The traditional art form of puppetry, or Kathputli naach, is making a comeback in Bengal, thanks to the artists adopting modern means to infuse a new life into the age-old art.
The traditional art of Putul Nach, or doll dance as it’s called in West Bengal, Tripura and Assam, maybe a long way from regaining its popularity, but the artisans feel that a beginning has been made. The art, which finds a mention in the medieval folk ballads of undivided Bengal, was traditionally rod and glove puppets. But now it’s giving way to string puppetry imported from neighbouring Bangladesh. String puppets, originally manipulated with strings or wire, are mostly found in Nadia district, around a 100 km from Kolkata. Another big change is that the artisans are no longer dependent on mythological stories of Ramayana, Mahabharata and Panchatantra to draw audiences. Instead, they base their acts on contemporary issues to attract crowds, especially the younger generation. “We realise that change is the only constant,” informs Narayan Chandra Rai, who lives in Nadia’s Muragacha colony, the birthplace of puppetry art in the state. “We are not trying to do away with mythological stories that have been our age-old forte and are still a crowd puller. But we have been infusing our plays with contemporary issues like creating awareness on traffic rules and importance of wearing helmets.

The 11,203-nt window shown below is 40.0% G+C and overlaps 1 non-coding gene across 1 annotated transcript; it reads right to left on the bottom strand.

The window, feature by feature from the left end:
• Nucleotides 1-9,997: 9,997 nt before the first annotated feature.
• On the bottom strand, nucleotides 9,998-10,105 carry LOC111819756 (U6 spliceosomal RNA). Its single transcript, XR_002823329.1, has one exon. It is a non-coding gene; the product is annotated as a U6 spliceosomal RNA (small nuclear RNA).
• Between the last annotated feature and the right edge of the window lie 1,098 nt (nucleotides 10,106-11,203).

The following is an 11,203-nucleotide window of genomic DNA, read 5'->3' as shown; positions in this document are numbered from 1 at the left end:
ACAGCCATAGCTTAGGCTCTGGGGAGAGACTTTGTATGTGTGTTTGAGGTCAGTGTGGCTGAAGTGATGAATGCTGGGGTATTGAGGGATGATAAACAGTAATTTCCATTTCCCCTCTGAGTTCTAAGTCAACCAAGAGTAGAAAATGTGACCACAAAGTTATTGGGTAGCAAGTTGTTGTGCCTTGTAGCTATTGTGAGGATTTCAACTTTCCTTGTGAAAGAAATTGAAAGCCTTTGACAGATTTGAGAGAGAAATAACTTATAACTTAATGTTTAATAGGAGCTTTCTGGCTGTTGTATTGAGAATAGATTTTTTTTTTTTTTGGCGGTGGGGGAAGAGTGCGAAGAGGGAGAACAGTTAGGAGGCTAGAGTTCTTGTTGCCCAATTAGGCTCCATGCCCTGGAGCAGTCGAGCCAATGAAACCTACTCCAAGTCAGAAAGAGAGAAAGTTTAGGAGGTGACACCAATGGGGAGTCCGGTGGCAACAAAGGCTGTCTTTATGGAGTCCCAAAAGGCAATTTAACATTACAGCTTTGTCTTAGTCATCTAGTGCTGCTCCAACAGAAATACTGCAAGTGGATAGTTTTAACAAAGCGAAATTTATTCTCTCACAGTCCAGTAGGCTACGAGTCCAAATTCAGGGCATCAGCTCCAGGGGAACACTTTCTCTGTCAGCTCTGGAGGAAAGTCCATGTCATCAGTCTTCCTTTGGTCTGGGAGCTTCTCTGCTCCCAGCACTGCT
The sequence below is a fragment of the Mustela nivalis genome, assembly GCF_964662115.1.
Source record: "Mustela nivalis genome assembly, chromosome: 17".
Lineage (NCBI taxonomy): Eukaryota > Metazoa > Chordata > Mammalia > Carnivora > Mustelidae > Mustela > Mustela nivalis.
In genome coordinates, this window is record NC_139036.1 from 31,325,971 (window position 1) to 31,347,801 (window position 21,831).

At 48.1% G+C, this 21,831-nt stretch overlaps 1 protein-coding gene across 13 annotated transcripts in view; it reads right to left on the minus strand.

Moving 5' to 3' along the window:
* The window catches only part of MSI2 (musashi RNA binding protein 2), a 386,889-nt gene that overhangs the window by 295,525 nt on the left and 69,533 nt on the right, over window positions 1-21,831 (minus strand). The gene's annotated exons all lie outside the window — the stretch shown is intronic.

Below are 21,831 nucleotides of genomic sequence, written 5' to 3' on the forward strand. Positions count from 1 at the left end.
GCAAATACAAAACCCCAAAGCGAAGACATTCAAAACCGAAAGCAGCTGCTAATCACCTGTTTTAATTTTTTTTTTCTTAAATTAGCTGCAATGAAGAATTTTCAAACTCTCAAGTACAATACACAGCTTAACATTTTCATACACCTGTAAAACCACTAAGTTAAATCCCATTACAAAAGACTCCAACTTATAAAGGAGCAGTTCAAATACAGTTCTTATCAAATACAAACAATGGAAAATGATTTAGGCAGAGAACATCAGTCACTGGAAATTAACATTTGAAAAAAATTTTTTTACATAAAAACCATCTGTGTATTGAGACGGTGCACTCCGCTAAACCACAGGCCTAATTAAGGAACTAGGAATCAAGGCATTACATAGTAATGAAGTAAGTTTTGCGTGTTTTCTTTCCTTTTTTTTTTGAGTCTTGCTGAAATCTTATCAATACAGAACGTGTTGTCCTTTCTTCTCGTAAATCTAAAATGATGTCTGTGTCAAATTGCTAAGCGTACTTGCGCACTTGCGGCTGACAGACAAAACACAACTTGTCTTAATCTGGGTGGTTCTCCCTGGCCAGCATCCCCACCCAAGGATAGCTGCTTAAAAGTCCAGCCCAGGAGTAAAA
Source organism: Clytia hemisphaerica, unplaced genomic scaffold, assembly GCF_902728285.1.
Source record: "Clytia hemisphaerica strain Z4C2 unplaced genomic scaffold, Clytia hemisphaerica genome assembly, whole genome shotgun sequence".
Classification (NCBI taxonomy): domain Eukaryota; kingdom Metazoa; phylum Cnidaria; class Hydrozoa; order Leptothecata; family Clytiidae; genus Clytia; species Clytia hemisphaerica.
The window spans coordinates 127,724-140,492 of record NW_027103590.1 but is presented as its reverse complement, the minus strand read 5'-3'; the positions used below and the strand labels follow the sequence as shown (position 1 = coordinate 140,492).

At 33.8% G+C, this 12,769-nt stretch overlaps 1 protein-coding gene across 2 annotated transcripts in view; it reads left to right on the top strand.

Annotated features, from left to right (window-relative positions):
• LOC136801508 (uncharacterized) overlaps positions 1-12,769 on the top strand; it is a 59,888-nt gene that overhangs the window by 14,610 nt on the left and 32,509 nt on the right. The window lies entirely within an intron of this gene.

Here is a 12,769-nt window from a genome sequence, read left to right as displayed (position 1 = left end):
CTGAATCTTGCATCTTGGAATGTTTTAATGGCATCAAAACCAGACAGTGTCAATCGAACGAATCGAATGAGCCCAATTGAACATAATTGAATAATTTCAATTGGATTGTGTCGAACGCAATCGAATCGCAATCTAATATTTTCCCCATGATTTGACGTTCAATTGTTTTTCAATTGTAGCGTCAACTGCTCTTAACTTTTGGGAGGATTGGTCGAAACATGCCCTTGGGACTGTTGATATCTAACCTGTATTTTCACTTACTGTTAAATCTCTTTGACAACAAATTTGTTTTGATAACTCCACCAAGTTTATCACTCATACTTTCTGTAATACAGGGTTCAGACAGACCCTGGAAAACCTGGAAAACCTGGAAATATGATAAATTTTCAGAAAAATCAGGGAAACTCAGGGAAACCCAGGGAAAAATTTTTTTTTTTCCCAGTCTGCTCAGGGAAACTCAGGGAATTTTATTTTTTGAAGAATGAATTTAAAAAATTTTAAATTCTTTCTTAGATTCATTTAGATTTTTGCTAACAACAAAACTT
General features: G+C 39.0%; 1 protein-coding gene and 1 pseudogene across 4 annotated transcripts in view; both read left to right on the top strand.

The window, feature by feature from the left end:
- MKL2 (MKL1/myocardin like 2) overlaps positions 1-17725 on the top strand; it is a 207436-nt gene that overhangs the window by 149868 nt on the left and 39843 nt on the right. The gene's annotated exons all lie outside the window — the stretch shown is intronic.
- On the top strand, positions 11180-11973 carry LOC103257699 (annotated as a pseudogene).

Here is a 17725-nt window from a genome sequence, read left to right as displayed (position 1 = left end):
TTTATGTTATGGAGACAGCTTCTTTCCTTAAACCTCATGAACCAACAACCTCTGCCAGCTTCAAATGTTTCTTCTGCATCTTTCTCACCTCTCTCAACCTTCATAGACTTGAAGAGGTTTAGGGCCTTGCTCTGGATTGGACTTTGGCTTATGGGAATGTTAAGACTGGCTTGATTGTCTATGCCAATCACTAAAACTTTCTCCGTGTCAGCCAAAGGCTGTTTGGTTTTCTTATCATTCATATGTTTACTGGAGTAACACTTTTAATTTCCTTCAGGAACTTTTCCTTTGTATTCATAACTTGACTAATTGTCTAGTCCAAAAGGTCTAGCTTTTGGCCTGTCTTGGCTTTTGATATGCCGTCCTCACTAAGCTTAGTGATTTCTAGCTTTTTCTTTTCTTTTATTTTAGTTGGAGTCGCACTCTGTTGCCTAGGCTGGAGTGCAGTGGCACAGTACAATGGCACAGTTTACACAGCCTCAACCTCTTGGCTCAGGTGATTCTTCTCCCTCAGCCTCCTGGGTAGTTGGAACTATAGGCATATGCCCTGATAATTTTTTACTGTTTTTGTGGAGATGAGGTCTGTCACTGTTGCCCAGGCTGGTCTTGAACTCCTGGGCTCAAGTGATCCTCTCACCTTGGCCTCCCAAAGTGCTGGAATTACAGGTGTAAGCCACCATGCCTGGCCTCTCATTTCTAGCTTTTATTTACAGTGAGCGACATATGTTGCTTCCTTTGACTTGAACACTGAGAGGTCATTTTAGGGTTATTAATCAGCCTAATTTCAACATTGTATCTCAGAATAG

We are also writing plays on dowry and other burning issues. It serves the dual purpose of creating awareness and entertaining people.” Almost every household in Muragacha was involved in puppetry till two decades ago ranging from making puppets to giving performances. But the advent of television coupled with losing interest of people sounded the virtual death bell for the art. Amolya Rai, a puppetry artist for more than four decades, recounts that there were around 381 families in the village that were involved in puppetry in 1980s.
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Feb - April 2018